The assassination of Benazir Bhutto has thrown Pakistan's political landscape into chaos. Her killing on December 27 was the culmination of a tumultuous year in Pakistan in which military rule was challenged by a re-energized opposition movement.
Like an endlessly replayed tape, Benazir Bhutto in the weeks and months before her death repeatedly called for a return to democracy and civilian rule in Pakistan as she campaigned for parliamentary elections. But many analysts say, an election to restore civilian rule does not necessarily translate into democracy.
Larry Goodson, at the U.S. Army War College, says that in its 60 years of existence, Pakistan has not really had true democracy. "No one in Pakistan really knows what democracy is because they have never really had it in any way that is meaningful," says Goodson.
At crucial points in Pakistan's history, the military has intervened in the political arena, taking power away from elected leaders. Benazir Bhutto's own father, Zulfiqar Ali Bhutto, was deposed as prime minister by General Zia ul-Haq in 1977 and executed two years later. In 1999, General Pervez Musharraf seized power from Prime Minister Nawaz Sharif.
When not exercising direct power, the military has worked behind the scenes as a power broker. Three times in the 1990s, the president, with army backing, exercised his power to dismiss the prime minister and government. Benazir Bhutto was elected then fired twice, while Nawaz Sharif was fired once and then deposed by General Musharraf.
Christine Fair, a Pakistan affairs analyst at the RAND Corporation, points out that the political careers of elected prime ministers have been short-lived in Pakistan. "It's a terribly unexercised democracy. I'm fond of telling people that, in my view, Iran has a more robust practice of democracy in the sense that people routinely go to the polls, they have reasonably good voter turnout, they oust incumbents, and elected institutions actually get to serve out their time. Not a single one of these democratically elected prime ministers [of Pakistan] has ever served out their time," says Fair.
Under President Musharraf, the center of power has shifted from the prime minister to the president. The major opposition parties, Bhutto's Pakistan Peoples' Party and Sharif's Pakistan Muslim League, hope that they can garner enough votes to check Mr. Musharraf's power. But no single party is expected to win an outright majority in parliament, much less the two-thirds required for the opposition to throw out President Musharraf's ordinances or even impeach him. Therefore the Bhutto and Sharif forces, which have traditionally been political enemies, would have to unite.
Christine Fair says that except for the coalition of religious parties known as the MMA, political alliances tend to have short lives in Pakistan because governments have been both corrupt and inept. "Any coalition that has come together historically -- with the exception of the MMA, I might add, which had a pretty good run -- never survives once they are in power. And the reason is, of course, is that their own venal interests begin kicking in," says Fair. "And once they are in power, their venal interests trump the fact that working together they would be able to do more because they actually don't want to do more for their country. At the end of the day, they want to line their own pockets."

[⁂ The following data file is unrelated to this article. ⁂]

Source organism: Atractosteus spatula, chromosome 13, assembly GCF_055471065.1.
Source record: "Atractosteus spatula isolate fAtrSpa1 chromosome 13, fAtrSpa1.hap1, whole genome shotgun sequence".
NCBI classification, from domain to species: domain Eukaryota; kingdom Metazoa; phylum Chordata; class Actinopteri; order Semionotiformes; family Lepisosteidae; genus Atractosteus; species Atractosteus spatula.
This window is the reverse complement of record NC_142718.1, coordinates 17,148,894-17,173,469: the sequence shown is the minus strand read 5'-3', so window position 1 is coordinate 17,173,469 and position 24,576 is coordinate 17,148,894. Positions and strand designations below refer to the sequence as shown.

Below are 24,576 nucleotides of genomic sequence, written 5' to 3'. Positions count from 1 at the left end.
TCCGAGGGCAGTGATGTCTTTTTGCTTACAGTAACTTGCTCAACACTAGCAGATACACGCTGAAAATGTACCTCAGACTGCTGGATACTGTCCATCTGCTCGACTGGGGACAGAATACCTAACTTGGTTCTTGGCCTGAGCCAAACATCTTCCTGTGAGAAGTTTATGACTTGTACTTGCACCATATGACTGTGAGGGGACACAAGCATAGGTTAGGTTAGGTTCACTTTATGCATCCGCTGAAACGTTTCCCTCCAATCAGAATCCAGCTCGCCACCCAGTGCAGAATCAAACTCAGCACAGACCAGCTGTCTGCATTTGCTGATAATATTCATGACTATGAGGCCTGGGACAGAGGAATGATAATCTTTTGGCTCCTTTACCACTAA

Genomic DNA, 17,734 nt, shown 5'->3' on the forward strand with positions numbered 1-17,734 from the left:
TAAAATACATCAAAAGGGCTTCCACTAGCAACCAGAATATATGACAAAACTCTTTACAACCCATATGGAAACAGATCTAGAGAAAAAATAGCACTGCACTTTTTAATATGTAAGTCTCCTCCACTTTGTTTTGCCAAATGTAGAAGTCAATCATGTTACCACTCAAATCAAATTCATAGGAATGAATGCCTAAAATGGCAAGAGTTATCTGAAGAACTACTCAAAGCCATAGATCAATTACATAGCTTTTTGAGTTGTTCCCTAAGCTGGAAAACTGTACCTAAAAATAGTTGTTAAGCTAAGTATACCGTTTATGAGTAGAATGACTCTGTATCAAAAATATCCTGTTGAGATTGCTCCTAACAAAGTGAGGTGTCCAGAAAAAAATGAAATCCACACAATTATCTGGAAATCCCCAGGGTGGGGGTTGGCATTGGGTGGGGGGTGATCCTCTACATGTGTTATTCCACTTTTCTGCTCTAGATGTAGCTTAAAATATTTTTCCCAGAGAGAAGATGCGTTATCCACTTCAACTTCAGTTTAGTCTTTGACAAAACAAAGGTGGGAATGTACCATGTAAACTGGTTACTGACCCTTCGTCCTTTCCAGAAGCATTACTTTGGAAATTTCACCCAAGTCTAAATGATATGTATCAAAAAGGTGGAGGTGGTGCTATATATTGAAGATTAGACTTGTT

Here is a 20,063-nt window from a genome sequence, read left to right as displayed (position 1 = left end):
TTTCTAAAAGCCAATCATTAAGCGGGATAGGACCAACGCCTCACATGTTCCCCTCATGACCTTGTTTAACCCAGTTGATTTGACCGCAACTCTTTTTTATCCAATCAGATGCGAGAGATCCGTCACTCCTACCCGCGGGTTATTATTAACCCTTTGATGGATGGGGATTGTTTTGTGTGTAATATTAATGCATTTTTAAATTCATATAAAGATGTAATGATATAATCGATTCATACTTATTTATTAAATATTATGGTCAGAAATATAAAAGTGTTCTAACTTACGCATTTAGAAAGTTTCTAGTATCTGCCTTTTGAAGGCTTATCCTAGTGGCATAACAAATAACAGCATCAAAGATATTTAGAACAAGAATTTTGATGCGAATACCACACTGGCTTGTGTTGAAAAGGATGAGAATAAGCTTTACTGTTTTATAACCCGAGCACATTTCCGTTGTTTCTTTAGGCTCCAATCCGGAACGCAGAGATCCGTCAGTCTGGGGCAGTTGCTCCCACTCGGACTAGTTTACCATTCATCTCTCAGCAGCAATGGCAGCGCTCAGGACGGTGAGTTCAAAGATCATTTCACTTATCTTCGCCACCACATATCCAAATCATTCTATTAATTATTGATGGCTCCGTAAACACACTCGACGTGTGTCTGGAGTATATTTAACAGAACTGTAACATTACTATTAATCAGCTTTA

Bhutto and her husband, Asif Ali Zardari, have been charged with corruption. Zardari spent more than 10 years in prison. However, no charges were proven in a court against Ms. Bhutto or her husband. Mr. Sharif was also accused of corruption while in office, but also never faced trial. All have rejected charges of corruption as "politically motivated".
But even contemplating such a coalition assumes there will be a free and fair vote. Elections have often been flawed in Pakistan. The opposition is charging vote-rigging even before the first ballot is cast.
In a VOA interview two weeks before her death, Bhutto claimed President Musharraf had already set in motion the machinery to rig the elections. She complained of so-called "ghost" polling stations that do not exist, and of local officials loyal to Mr. Musharraf using government funds and facilities to manipulate the outcome at the polls.
"In terms of a fair election, we need an independent election commission. We need a reconstituted caretaker government. We need the mayors suspended," said Bhutto. "We need the ghost polling stations to be done away with. We need the sanctity of the ballots. We need to have observers watching the ballots as they are transferred from the election commission to the precincts because it's in that transfer that ballots are siphoned off and given to favorite candidates. We also need to have the intelligence agencies told very firmly not to meddle in electoral affairs."
President Musharraf denies there is an attempt afoot to manipulate the vote, originally scheduled for January 8 but postponed to February 18 after Bhutto's death. "I presume very much that the system inherently is fair and transparent, and therefore I have no reason to believe that there will be any kind of rigging," says Mr. Musharraf.
The political system in Pakistan is also often a family business. Upon Benazir Bhutto's death, the party's top echelon passed the mantle of party leadership to her 19-year-old son, Bilawal Bhutto Zardari. He will continue his studies at Britain's Oxford University and will not take on an immediate political role. Day-to-day running of the Pakistan Peoples Party has been left to Benazir Bhutto's controversial husband, Asif Ali Zardari.
This story was first broadcast on the English news program, VOA News Now. For other Focus reports click here.